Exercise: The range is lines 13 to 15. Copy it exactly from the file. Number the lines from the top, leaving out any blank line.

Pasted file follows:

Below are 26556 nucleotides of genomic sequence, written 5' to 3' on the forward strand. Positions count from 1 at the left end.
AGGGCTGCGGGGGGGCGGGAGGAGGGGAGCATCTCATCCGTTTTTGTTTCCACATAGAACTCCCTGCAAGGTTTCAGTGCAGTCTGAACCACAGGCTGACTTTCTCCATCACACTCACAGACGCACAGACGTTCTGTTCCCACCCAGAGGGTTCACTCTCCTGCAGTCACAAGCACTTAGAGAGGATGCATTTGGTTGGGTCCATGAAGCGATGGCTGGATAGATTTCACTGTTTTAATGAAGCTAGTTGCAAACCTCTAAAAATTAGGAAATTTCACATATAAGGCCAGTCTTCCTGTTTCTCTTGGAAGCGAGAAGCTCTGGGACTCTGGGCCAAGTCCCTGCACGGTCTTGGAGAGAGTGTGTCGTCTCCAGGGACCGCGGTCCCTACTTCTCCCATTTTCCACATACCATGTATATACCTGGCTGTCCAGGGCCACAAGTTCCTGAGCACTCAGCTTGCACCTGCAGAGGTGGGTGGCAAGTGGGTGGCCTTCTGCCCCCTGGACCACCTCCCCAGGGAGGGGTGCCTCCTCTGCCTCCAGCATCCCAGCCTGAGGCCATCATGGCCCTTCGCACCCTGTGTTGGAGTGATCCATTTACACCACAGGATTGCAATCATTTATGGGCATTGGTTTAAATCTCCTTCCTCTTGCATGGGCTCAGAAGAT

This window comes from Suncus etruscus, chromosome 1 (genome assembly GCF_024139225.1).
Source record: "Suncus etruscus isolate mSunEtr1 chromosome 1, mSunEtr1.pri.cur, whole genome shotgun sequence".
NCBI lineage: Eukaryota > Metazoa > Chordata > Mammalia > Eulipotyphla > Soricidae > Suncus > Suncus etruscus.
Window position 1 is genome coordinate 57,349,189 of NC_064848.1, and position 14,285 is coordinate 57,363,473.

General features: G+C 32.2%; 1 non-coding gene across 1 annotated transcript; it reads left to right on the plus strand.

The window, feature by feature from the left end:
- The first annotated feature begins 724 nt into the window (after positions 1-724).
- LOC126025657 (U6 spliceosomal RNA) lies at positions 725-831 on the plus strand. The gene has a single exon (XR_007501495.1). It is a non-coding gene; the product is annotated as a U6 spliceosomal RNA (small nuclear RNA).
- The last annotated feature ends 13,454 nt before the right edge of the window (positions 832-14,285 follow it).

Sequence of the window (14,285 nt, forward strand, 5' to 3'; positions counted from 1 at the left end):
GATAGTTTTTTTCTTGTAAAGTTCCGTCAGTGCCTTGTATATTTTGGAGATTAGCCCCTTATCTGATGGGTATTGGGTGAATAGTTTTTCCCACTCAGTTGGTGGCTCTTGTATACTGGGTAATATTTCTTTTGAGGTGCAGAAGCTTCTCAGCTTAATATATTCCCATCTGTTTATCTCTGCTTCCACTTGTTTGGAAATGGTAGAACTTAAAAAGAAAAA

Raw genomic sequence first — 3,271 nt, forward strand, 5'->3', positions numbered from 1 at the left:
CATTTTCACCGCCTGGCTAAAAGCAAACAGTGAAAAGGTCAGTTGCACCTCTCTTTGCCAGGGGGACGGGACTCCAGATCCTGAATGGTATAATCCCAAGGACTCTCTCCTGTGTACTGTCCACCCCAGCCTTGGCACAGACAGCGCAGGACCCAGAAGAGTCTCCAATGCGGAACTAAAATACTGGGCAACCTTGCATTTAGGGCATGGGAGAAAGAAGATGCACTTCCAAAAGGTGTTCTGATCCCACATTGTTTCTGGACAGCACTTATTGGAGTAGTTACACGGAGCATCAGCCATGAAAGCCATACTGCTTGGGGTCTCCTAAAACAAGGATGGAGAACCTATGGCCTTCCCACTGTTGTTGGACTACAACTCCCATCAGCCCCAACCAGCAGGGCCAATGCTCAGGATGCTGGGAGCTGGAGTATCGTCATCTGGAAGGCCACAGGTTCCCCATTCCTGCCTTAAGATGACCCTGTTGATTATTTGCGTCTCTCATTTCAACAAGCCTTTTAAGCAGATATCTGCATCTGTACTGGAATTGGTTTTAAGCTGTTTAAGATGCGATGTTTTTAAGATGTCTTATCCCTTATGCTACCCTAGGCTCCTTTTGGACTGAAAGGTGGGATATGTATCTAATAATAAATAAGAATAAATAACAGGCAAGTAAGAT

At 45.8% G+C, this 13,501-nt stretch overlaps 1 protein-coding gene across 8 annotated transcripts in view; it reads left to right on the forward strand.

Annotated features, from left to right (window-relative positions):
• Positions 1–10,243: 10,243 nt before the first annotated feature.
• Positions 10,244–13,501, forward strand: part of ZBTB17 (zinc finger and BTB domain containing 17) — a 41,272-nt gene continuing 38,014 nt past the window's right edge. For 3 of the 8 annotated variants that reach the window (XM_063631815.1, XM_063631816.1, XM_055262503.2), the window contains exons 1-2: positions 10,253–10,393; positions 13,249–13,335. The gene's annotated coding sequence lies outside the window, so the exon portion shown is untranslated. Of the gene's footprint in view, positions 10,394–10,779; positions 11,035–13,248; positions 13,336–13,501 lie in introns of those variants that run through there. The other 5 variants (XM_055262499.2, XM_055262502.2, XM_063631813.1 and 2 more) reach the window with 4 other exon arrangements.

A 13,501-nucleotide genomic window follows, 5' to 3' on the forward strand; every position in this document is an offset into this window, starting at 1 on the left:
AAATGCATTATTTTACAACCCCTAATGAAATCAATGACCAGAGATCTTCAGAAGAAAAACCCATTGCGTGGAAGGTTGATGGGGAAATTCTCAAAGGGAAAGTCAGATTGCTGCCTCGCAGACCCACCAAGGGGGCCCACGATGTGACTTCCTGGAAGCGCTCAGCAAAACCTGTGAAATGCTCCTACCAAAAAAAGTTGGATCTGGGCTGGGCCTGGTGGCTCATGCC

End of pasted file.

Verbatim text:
GATAGTTTTTTTCTTGTAAAGTTCCGTCAGTGCCTTGTATATTTTGGAGATTAGCCCCTTATCTGATGGGTATTGGGTGAATAGTTTTTCCCACTCAGTTGGTGGCTCTTGTATACTGGGTAATATTTCTTTTGAGGTGCAGAAGCTTCTCAGCTTAATATATTCCCATCTGTTTATCTCTGCTTCCACTTGTTTGGAAATGGTAGAACTTAAAAAGAAAAA

Raw genomic sequence first — 3,271 nt, forward strand, 5'->3', positions numbered from 1 at the left:
CATTTTCACCGCCTGGCTAAAAGCAAACAGTGAAAAGGTCAGTTGCACCTCTCTTTGCCAGGGGGACGGGACTCCAGATCCTGAATGGTATAATCCCAAGGACTCTCTCCTGTGTACTGTCCACCCCAGCCTTGGCACAGACAGCGCAGGACCCAGAAGAGTCTCCAATGCGGAACTAAAATACTGGGCAACCTTGCATTTAGGGCATGGGAGAAAGAAGATGCACTTCCAAAAGGTGTTCTGATCCCACATTGTTTCTGGACAGCACTTATTGGAGTAGTTACACGGAGCATCAGCCATGAAAGCCATACTGCTTGGGGTCTCCTAAAACAAGGATGGAGAACCTATGGCCTTCCCACTGTTGTTGGACTACAACTCCCATCAGCCCCAACCAGCAGGGCCAATGCTCAGGATGCTGGGAGCTGGAGTATCGTCATCTGGAAGGCCACAGGTTCCCCATTCCTGCCTTAAGATGACCCTGTTGATTATTTGCGTCTCTCATTTCAACAAGCCTTTTAAGCAGATATCTGCATCTGTACTGGAATTGGTTTTAAGCTGTTTAAGATGCGATGTTTTTAAGATGTCTTATCCCTTATGCTACCCTAGGCTCCTTTTGGACTGAAAGGTGGGATATGTATCTAATAATAAATAAGAATAAATAACAGGCAAGTAAGAT